History of Civilization in England, Zväzok 2

Predný obal
1861
0 Recenzie
Recenzie nie sú overované, ale Google kontroluje prítomnosť falošného obsahu a po jeho identifikácii ho odstraňuje
 

Čo hovoria ostatní - Napísať recenziu

Na obvyklých miestach sme nenašli žiadne recenzie.

Zvolené strany

Obsah

Summary of the most important distinctions between induction
58
The niunicipal element being thus imperfect the only ally which
80
Government attempted to remedy this ignorance by calling
98
The influence of foreigners in Spain was displayed in the expul
108
But it was of no avail because politicians can do nothing when
123
Inasmuch however as these ameliorations were opposed to
130
Those general causes predetermined the country to superstition
138
And has possessed great patriots and great legislators
144
Continuation of the same policy by Charles V and by Philip II 1925
145
Their affection for him was the result of general causes which
151
CHAPTER II
157
career
159
Roman invasion of Scotland 103164
164
The injuries which these invasions inflicted upon Scotland stopped
173
The result was that all mirth all innocent gaiety all demonstra
186
CHAPTER III
197
Power of the Douglases who were at the head of the southern
206
Loyalty became united with superstition and each strengthened
211
The nobles revenged themselves by becoming Reformers 212213
212
As the nobles took the opposite side and as the people had no
216
While Knox was abroad the nobles established the Reformation
227
Thereupon the Protestant preachers said that the nobles were
236
It was espe
239
The first manifestation of this rebellious spirit was the attack
242
Struggle between the upper classes and the clergy respecting
261
The progress of England on the other hand depends upon
270
Their religious illiberality was the result of the immense power pos
281
set
284
Hutchesons philosophy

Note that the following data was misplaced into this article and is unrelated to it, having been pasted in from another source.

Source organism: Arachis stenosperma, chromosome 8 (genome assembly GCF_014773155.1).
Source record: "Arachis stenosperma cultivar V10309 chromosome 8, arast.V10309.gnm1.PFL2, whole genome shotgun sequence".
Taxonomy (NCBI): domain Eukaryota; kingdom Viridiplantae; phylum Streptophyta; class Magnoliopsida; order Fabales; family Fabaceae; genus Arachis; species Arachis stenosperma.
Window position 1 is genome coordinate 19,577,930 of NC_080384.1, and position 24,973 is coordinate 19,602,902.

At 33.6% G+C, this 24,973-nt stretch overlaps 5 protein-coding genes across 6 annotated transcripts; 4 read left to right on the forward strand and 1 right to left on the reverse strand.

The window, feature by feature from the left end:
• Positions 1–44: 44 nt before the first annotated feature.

288

Iné vydania - Zobraziť všetky

Časté výrazy a frázy

Populárne pasáže

Strana 446 - By pursuing his own interest he frequently promotes that of the society more effectually than when he really intends to promote it.
Strana 445 - The uniform, constant, and uninterrupted effort of every man to better his condition, the principle from which public and national, as well as private opulence is originally derived, is frequently powerful enough to maintain the natural progress of things toward improvement, in spite both of the extravagance of government, and of the greatest errors of administration.
Strana 446 - ... that insidious and crafty animal, vulgarly called a statesman or politician, whose councils are directed by the momentary fluctuations of affairs.
Strana 42 - This blessed plot, this earth, this realm, this England, This nurse, this teeming womb of royal kings, Fear'd by their breed and famous by their birth, Renowned for their deeds as far from home, For Christian service and true chivalry, As is the sepulchre in stubborn Jewry, Of the world's ransom, blessed Mary's Son, This land of such dear souls, this dear dear land, Dear for her reputation through the world...
Strana 447 - The late resolution of the quakers in Pennsylvania to set at liberty all their negro slaves, may satisfy us that their number cannot be very great. Had they made any considerable part of their property, such a resolution could never have been agreed to.
Strana 445 - Parsimony, and not industry, is the immediate cause of the increase of capital. Industry, indeed, provides the subject which parsimony accumulates. But whatever industry might acquire, if parsimony did not save and store up, the capital would never be the greater.
Strana 250 - Andrews to prepare himself for that day; which when the ministers understood, they stirred up Mr. John Cowper, a young man not entered as yet in the function, to take the pulpit before the time, and exclude the bishop. The king coming at the hour appointed, and seeing him in the place, called to him from his seat, and said, Mr. John, that place was destinate for another; yet since you are there, if you will obey the charge that is given, and remember my mother in your prayers, you shall go on.
Strana 296 - He is their idol; and as they profess to know no king but him (I was going further) so will they say they ought to do whatever he commands, without inquiry.
Strana 472 - I once believed this doctrine of ideas so firmly, as to embrace the whole of Berkeley's system in consequence of it; till, finding other consequences to follow from it, which gave me more uneasiness than the want of a material world, it came into my mind more than forty years ago, to put the question, What evidence have I for this doctrine that all the objects of my knowledge are ideas in my own mind...

Bibliografické informácie